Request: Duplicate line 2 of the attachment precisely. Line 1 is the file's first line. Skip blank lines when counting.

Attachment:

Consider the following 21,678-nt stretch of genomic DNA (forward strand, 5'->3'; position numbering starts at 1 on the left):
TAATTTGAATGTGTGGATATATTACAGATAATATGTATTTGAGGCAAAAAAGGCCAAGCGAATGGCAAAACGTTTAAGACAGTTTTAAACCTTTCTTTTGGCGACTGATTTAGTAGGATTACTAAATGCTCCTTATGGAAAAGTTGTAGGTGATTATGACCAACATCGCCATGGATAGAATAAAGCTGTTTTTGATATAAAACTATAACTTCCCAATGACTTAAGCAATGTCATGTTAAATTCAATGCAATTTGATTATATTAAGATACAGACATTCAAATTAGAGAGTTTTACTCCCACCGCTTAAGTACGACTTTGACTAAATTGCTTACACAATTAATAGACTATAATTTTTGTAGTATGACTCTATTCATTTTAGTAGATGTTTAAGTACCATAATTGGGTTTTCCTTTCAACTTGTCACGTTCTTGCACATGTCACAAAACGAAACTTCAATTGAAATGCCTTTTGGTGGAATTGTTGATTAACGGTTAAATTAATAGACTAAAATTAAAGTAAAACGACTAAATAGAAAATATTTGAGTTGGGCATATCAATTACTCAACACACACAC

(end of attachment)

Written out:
TAATTTGAATGTGTGGATATATTACAGATAATATGTATTTGAGGCAAAAAAGGCCAAGCGAATGGCAAAACGTTTAAGACAGTTTTAAACCTTTCTTTTGGCGACTGATTTAGTAGGATTACTAAATGCTCCTTATGGAAAAGTTGTAGGTGATTATGACCAACATCGCCATGGATAGAATAAAGCTGTTTTTGATATAAAACTATAACTTCCCAATGACTTAAGCAATGTCATGTTAAATTCAATGCAATTTGATTATATTAAGATACAGACATTCAAATTAGAGAGTTTTACTCCCACCGCTTAAGTACGACTTTGACTAAATTGCTTACACAATTAATAGACTATAATTTTTGTAGTATGACTCTATTCATTTTAGTAGATGTTTAAGTACCATAATTGGGTTTTCCTTTCAACTTGTCACGTTCTTGCACATGTCACAAAACGAAACTTCAATTGAAATGCCTTTTGGTGGAATTGTTGATTAACGGTTAAATTAATAGACTAAAATTAAAGTAAAACGACTAAATAGAAAATATTTGAGTTGGGCATATCAATTACTCAACACACACAC